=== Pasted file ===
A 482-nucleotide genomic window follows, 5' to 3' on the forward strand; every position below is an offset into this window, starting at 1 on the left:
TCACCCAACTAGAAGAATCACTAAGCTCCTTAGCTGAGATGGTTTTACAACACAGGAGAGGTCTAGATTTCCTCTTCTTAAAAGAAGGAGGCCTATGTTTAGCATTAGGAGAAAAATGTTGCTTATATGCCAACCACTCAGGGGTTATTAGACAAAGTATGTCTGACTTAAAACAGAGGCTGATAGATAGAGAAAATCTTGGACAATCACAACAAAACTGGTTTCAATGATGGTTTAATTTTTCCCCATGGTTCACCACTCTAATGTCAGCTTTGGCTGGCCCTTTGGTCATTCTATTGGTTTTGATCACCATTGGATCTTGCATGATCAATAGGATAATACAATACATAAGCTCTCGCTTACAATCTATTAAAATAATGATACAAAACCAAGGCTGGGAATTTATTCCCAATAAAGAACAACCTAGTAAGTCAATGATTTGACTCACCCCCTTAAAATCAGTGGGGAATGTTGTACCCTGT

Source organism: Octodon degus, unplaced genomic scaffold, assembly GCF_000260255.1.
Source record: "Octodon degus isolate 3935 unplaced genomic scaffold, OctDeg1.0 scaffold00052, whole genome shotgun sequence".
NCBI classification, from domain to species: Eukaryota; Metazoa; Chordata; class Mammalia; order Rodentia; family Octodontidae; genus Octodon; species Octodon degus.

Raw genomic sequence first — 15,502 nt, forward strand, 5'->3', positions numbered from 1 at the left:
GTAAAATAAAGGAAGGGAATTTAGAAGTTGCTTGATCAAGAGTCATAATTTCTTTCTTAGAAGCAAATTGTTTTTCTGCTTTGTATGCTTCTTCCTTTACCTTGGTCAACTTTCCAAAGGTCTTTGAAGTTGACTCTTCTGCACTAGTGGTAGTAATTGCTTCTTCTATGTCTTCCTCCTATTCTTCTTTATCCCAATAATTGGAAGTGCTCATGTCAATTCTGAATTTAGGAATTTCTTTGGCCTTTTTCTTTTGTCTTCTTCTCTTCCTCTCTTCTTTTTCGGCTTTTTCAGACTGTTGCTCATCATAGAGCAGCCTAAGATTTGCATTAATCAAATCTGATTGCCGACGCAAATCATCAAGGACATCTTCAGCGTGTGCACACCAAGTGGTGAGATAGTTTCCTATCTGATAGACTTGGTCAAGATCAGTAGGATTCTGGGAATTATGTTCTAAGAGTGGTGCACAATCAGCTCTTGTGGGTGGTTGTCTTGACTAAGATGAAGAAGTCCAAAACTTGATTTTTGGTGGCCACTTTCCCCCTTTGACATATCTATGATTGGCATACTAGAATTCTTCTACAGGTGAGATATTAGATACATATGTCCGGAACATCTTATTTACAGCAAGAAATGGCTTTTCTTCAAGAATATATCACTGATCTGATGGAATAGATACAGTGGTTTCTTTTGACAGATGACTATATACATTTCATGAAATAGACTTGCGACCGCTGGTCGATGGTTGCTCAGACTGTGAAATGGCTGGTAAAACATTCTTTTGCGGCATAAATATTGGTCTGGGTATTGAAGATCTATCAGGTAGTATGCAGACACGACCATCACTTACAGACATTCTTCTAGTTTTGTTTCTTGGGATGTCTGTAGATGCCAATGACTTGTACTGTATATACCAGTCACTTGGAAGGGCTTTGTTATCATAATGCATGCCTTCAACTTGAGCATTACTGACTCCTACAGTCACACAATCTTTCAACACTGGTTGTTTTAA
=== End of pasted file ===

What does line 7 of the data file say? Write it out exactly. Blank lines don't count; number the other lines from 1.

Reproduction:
GTAAAATAAAGGAAGGGAATTTAGAAGTTGCTTGATCAAGAGTCATAATTTCTTTCTTAGAAGCAAATTGTTTTTCTGCTTTGTATGCTTCTTCCTTTACCTTGGTCAACTTTCCAAAGGTCTTTGAAGTTGACTCTTCTGCACTAGTGGTAGTAATTGCTTCTTCTATGTCTTCCTCCTATTCTTCTTTATCCCAATAATTGGAAGTGCTCATGTCAATTCTGAATTTAGGAATTTCTTTGGCCTTTTTCTTTTGTCTTCTTCTCTTCCTCTCTTCTTTTTCGGCTTTTTCAGACTGTTGCTCATCATAGAGCAGCCTAAGATTTGCATTAATCAAATCTGATTGCCGACGCAAATCATCAAGGACATCTTCAGCGTGTGCACACCAAGTGGTGAGATAGTTTCCTATCTGATAGACTTGGTCAAGATCAGTAGGATTCTGGGAATTATGTTCTAAGAGTGGTGCACAATCAGCTCTTGTGGGTGGTTGTCTTGACTAAGATGAAGAAGTCCAAAACTTGATTTTTGGTGGCCACTTTCCCCCTTTGACATATCTATGATTGGCATACTAGAATTCTTCTACAGGTGAGATATTAGATACATATGTCCGGAACATCTTATTTACAGCAAGAAATGGCTTTTCTTCAAGAATATATCACTGATCTGATGGAATAGATACAGTGGTTTCTTTTGACAGATGACTATATACATTTCATGAAATAGACTTGCGACCGCTGGTCGATGGTTGCTCAGACTGTGAAATGGCTGGTAAAACATTCTTTTGCGGCATAAATATTGGTCTGGGTATTGAAGATCTATCAGGTAGTATGCAGACACGACCATCACTTACAGACATTCTTCTAGTTTTGTTTCTTGGGATGTCTGTAGATGCCAATGACTTGTACTGTATATACCAGTCACTTGGAAGGGCTTTGTTATCATAATGCATGCCTTCAACTTGAGCATTACTGACTCCTACAGTCACACAATCTTTCAACACTGGTTGTTTTAA